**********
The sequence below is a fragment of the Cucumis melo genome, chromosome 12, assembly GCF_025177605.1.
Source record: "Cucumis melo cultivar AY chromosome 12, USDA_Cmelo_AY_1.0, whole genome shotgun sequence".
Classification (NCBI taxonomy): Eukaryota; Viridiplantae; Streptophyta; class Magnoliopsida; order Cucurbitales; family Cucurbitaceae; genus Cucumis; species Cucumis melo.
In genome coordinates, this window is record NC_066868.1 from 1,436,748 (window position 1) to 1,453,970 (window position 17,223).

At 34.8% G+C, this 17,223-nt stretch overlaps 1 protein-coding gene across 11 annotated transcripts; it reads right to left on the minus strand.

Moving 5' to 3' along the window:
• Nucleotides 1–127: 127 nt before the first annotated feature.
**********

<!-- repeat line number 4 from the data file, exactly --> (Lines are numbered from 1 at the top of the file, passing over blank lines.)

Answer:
In genome coordinates, this window is record NC_066868.1 from 1,436,748 (window position 1) to 1,453,970 (window position 17,223).